No. There are still quite a few to be done in the Jacksonville market, but what we have said in the call was one, we want to get out there and test all, most of the markets that we are in that we put remodels towards all of those markets, all those DMAs and then we want to make sure we had representatives of the different types of stores we wanted to do it be kosher or Hispanic et cetera, et cetera. We have done that. We have tested them. We tested the consumers, and that was the point we fine tune them. They were going to go back in on a market-by-market predominantly, okay. Complete a market. Really go after the brand in that market and then move on to the next, and I'm not announcing today what the next market is. I don't want to give my competitors a little bit of advantage but as we get one down we will obviously bring you guys up to speed and take you through the numbers, but at this point in time a lot of our focus here at Winn-Dixie is really now focusing on building the brand and putting all of our energies behind telling the great story that is going on here at Winn-Dixie. You know, we have 170 stores at the end of the year. I think that now gives us a base as we go market-by-market. I think we've got a great opportunity to talk about the new Winn-Dixie and where we're taking the company, and I think this is going to give us a real nice push as we move into next year.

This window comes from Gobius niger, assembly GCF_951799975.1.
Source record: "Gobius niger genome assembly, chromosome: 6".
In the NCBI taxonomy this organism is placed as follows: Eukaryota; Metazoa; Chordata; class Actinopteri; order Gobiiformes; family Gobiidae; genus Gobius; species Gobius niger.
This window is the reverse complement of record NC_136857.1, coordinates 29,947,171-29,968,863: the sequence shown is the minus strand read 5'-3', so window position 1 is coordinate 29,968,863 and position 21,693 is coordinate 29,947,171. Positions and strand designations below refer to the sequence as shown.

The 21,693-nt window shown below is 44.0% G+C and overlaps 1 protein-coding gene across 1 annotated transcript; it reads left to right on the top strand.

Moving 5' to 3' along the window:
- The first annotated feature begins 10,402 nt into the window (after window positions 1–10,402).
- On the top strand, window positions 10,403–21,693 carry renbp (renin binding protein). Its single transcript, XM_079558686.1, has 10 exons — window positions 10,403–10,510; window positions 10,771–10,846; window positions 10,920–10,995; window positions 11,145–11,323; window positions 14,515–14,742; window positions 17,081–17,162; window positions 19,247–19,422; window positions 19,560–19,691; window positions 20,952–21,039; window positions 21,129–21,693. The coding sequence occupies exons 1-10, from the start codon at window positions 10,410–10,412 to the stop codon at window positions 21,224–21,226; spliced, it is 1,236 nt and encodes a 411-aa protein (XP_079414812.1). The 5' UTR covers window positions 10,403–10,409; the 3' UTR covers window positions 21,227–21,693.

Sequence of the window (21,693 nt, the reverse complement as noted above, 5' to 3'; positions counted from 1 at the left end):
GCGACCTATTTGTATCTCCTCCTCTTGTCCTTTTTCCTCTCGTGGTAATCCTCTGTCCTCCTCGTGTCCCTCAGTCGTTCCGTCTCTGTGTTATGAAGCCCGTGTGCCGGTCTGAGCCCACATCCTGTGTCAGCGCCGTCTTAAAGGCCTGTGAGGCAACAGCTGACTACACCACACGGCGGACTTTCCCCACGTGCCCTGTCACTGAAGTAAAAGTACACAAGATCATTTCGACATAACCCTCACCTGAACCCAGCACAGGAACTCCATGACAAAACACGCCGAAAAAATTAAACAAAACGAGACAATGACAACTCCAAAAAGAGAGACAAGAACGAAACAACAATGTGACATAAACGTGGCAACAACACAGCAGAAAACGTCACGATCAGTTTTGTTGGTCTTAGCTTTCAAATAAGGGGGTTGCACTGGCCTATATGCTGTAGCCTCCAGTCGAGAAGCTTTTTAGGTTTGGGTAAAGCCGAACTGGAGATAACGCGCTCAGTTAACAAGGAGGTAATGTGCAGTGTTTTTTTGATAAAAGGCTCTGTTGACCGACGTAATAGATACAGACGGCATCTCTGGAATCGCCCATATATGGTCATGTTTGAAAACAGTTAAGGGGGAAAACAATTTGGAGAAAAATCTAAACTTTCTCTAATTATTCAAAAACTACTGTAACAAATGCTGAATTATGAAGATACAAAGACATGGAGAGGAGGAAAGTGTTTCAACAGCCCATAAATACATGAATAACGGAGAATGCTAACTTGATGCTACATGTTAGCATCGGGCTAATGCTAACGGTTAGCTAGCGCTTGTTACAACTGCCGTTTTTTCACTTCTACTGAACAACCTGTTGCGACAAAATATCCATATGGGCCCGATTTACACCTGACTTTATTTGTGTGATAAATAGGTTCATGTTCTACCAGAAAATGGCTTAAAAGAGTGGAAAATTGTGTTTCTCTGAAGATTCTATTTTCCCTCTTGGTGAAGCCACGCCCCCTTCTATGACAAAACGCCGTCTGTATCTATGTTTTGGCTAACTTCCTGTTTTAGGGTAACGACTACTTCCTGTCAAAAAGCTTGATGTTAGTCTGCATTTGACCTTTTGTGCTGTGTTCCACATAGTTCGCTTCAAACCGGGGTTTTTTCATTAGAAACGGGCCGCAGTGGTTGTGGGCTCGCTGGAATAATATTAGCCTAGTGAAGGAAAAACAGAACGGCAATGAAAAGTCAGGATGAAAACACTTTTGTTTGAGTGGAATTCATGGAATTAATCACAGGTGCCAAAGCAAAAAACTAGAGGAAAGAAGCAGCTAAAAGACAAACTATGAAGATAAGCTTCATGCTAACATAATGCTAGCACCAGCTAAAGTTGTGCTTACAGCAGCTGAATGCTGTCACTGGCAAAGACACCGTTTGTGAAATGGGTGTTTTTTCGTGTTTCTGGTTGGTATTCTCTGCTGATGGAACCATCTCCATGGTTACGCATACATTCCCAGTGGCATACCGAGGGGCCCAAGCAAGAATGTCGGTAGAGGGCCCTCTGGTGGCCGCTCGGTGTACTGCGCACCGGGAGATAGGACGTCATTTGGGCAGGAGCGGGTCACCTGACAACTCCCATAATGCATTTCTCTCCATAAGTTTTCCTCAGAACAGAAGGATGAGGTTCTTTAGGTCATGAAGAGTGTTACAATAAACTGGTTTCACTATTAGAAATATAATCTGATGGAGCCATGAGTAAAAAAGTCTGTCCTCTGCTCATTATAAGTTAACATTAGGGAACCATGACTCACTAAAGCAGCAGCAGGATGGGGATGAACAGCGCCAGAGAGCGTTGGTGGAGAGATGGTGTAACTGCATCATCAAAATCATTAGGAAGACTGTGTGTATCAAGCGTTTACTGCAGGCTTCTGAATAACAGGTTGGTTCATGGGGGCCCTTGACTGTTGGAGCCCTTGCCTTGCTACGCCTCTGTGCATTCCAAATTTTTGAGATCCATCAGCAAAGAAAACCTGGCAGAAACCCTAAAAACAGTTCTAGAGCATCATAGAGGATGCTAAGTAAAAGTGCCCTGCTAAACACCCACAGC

Karen Short – FBR Capital Markets

So at this point is it still a little too early to comment on what the sales was just like in the market where you have almost finished the entire store base and –

Peter Lynch

Yes. We would still be too soon because we really haven't finished one in total, although my expectation is, you know, it ought to be better because we are going to put more power behind this thing.

Karen Short – FBR Capital Markets

Okay. And then just on LIFO, kind of wondering what you're thinking on the total LIFO charge for the full year and what that implies in terms of inflation and then follow-up, I am just wondering why you guys don't add the LIFO back to EBITDA.

Peter Lynch

Okay. Ben, why don’t you take that one?

Bennett Nussbaum